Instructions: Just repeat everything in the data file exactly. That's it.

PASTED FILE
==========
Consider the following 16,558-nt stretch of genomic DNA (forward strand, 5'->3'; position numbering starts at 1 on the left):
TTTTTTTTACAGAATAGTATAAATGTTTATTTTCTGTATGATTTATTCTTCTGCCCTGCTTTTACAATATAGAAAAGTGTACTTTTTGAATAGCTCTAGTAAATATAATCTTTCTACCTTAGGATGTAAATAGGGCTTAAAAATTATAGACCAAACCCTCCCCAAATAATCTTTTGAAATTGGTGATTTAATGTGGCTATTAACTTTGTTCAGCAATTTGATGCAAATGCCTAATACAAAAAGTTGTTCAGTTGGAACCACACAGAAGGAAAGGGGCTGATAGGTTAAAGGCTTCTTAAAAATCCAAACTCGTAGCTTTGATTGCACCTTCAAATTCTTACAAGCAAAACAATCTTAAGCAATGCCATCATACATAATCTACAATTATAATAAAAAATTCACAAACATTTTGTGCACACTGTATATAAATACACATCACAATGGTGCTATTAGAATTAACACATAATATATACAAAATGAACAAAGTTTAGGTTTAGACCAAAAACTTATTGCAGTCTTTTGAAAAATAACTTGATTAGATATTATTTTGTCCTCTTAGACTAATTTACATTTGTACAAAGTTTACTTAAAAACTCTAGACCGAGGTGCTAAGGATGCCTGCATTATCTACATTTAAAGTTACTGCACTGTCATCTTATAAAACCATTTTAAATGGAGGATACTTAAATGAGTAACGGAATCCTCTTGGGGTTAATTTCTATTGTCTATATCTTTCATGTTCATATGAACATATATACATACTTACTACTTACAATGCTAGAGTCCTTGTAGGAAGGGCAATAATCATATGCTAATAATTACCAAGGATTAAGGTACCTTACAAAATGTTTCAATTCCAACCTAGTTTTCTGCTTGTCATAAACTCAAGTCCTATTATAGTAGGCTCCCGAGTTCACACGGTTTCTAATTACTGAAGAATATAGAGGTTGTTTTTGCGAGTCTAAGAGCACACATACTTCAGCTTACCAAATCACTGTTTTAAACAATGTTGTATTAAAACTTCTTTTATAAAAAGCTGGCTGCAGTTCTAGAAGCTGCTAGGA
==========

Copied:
Consider the following 16,558-nt stretch of genomic DNA (forward strand, 5'->3'; position numbering starts at 1 on the left):
TTTTTTTTACAGAATAGTATAAATGTTTATTTTCTGTATGATTTATTCTTCTGCCCTGCTTTTACAATATAGAAAAGTGTACTTTTTGAATAGCTCTAGTAAATATAATCTTTCTACCTTAGGATGTAAATAGGGCTTAAAAATTATAGACCAAACCCTCCCCAAATAATCTTTTGAAATTGGTGATTTAATGTGGCTATTAACTTTGTTCAGCAATTTGATGCAAATGCCTAATACAAAAAGTTGTTCAGTTGGAACCACACAGAAGGAAAGGGGCTGATAGGTTAAAGGCTTCTTAAAAATCCAAACTCGTAGCTTTGATTGCACCTTCAAATTCTTACAAGCAAAACAATCTTAAGCAATGCCATCATACATAATCTACAATTATAATAAAAAATTCACAAACATTTTGTGCACACTGTATATAAATACACATCACAATGGTGCTATTAGAATTAACACATAATATATACAAAATGAACAAAGTTTAGGTTTAGACCAAAAACTTATTGCAGTCTTTTGAAAAATAACTTGATTAGATATTATTTTGTCCTCTTAGACTAATTTACATTTGTACAAAGTTTACTTAAAAACTCTAGACCGAGGTGCTAAGGATGCCTGCATTATCTACATTTAAAGTTACTGCACTGTCATCTTATAAAACCATTTTAAATGGAGGATACTTAAATGAGTAACGGAATCCTCTTGGGGTTAATTTCTATTGTCTATATCTTTCATGTTCATATGAACATATATACATACTTACTACTTACAATGCTAGAGTCCTTGTAGGAAGGGCAATAATCATATGCTAATAATTACCAAGGATTAAGGTACCTTACAAAATGTTTCAATTCCAACCTAGTTTTCTGCTTGTCATAAACTCAAGTCCTATTATAGTAGGCTCCCGAGTTCACACGGTTTCTAATTACTGAAGAATATAGAGGTTGTTTTTGCGAGTCTAAGAGCACACATACTTCAGCTTACCAAATCACTGTTTTAAACAATGTTGTATTAAAACTTCTTTTATAAAAAGCTGGCTGCAGTTCTAGAAGCTGCTAGGA